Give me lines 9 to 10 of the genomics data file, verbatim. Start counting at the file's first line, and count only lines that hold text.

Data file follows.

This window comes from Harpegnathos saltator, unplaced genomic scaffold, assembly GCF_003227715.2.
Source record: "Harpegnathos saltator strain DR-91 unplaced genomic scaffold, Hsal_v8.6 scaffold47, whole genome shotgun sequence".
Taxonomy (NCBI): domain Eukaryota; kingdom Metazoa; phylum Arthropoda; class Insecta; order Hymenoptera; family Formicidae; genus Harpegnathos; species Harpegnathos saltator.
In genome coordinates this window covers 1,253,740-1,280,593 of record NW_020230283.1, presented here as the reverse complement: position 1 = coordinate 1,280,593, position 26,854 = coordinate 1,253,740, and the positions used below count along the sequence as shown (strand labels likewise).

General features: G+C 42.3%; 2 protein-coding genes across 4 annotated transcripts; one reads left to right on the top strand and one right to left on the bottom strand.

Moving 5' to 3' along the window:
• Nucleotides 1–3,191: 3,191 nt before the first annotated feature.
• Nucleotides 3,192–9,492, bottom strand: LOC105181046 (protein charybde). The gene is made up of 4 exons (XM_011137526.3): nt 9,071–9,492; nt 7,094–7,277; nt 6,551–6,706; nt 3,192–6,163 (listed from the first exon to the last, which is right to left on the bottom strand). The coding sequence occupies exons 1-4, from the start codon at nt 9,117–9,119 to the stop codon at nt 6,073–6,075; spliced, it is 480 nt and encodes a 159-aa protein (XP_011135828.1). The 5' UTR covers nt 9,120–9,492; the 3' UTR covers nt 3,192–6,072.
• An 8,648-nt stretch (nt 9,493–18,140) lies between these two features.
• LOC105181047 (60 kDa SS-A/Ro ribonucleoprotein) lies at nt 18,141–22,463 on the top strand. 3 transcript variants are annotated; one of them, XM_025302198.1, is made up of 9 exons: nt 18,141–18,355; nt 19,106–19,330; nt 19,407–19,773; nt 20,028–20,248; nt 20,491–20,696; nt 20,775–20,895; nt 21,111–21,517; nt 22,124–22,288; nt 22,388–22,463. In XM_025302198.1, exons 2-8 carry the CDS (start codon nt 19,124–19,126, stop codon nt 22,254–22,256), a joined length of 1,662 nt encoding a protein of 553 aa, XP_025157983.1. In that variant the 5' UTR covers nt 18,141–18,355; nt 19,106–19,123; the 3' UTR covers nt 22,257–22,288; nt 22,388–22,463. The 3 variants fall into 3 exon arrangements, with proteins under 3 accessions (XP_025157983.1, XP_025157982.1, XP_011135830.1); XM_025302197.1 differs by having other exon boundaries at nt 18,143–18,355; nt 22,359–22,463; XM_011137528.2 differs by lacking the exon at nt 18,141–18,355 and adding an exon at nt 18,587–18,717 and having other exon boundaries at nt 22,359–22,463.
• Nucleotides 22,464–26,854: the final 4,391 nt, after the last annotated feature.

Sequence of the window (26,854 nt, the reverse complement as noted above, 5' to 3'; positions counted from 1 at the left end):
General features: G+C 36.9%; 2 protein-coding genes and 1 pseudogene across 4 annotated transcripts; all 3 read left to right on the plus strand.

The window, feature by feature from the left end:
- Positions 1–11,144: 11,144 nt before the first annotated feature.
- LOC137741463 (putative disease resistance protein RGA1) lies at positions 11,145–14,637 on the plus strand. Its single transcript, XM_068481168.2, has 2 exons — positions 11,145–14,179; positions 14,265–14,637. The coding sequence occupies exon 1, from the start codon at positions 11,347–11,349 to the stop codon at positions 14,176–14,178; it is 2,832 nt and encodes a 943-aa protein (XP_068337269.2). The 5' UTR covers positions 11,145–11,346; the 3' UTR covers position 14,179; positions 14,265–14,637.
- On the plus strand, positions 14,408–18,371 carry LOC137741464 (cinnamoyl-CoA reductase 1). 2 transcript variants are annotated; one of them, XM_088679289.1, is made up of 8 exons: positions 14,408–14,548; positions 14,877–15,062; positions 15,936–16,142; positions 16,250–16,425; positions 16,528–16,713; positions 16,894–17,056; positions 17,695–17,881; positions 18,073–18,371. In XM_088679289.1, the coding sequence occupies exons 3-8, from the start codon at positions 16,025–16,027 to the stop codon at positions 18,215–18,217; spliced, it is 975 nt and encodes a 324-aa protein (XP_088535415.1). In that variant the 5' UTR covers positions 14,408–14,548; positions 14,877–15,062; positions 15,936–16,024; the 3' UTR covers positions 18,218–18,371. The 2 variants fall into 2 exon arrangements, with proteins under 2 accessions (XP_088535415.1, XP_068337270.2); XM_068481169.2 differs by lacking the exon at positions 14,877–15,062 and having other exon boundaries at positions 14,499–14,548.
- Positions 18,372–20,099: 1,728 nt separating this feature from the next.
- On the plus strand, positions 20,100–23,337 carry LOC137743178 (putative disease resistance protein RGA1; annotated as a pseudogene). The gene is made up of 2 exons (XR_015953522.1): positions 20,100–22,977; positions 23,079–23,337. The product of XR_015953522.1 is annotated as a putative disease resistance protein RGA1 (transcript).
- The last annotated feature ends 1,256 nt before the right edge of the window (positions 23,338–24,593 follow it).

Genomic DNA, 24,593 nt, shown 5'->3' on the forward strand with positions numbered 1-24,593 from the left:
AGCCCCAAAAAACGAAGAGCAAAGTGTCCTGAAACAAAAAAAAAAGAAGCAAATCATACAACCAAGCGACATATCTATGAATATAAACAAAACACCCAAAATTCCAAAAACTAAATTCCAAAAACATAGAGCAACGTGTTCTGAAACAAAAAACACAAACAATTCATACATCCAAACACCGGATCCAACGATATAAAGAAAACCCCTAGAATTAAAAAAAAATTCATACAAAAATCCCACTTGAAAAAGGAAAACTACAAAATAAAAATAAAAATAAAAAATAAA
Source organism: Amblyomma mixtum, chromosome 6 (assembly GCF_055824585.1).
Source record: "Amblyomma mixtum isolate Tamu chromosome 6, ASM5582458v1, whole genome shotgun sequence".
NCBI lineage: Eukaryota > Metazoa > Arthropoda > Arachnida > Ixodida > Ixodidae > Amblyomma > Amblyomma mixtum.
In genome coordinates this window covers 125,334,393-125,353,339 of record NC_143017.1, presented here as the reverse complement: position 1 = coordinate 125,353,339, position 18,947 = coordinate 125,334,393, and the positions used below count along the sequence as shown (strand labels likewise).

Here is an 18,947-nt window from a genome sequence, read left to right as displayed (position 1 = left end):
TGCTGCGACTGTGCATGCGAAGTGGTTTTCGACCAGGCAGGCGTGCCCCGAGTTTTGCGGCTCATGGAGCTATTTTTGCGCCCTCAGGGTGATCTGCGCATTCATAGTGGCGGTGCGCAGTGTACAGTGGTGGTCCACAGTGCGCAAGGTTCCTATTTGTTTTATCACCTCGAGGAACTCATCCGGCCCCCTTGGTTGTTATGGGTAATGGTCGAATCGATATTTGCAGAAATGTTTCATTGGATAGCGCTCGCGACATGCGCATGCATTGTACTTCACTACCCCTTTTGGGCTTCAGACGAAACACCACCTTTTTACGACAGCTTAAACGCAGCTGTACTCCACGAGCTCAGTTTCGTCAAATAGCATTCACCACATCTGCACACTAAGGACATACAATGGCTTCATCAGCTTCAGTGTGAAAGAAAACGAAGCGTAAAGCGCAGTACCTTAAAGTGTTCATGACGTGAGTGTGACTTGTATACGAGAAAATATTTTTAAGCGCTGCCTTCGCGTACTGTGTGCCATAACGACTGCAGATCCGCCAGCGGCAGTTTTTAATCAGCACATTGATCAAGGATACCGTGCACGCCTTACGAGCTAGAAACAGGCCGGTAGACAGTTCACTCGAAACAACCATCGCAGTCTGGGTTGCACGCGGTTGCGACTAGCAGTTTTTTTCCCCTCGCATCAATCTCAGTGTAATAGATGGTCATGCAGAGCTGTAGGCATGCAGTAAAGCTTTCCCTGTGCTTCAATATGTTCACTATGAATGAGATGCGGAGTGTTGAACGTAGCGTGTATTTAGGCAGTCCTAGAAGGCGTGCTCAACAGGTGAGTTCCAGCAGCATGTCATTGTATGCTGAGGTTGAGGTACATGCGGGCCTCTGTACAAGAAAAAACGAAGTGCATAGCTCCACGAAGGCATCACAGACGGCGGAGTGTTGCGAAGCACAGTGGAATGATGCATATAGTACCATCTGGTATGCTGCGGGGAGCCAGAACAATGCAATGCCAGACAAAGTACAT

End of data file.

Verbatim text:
• An 8,648-nt stretch (nt 9,493–18,140) lies between these two features.
• LOC105181047 (60 kDa SS-A/Ro ribonucleoprotein) lies at nt 18,141–22,463 on the top strand. 3 transcript variants are annotated; one of them, XM_025302198.1, is made up of 9 exons: nt 18,141–18,355; nt 19,106–19,330; nt 19,407–19,773; nt 20,028–20,248; nt 20,491–20,696; nt 20,775–20,895; nt 21,111–21,517; nt 22,124–22,288; nt 22,388–22,463. In XM_025302198.1, exons 2-8 carry the CDS (start codon nt 19,124–19,126, stop codon nt 22,254–22,256), a joined length of 1,662 nt encoding a protein of 553 aa, XP_025157983.1. In that variant the 5' UTR covers nt 18,141–18,355; nt 19,106–19,123; the 3' UTR covers nt 22,257–22,288; nt 22,388–22,463. The 3 variants fall into 3 exon arrangements, with proteins under 3 accessions (XP_025157983.1, XP_025157982.1, XP_011135830.1); XM_025302197.1 differs by having other exon boundaries at nt 18,143–18,355; nt 22,359–22,463; XM_011137528.2 differs by lacking the exon at nt 18,141–18,355 and adding an exon at nt 18,587–18,717 and having other exon boundaries at nt 22,359–22,463.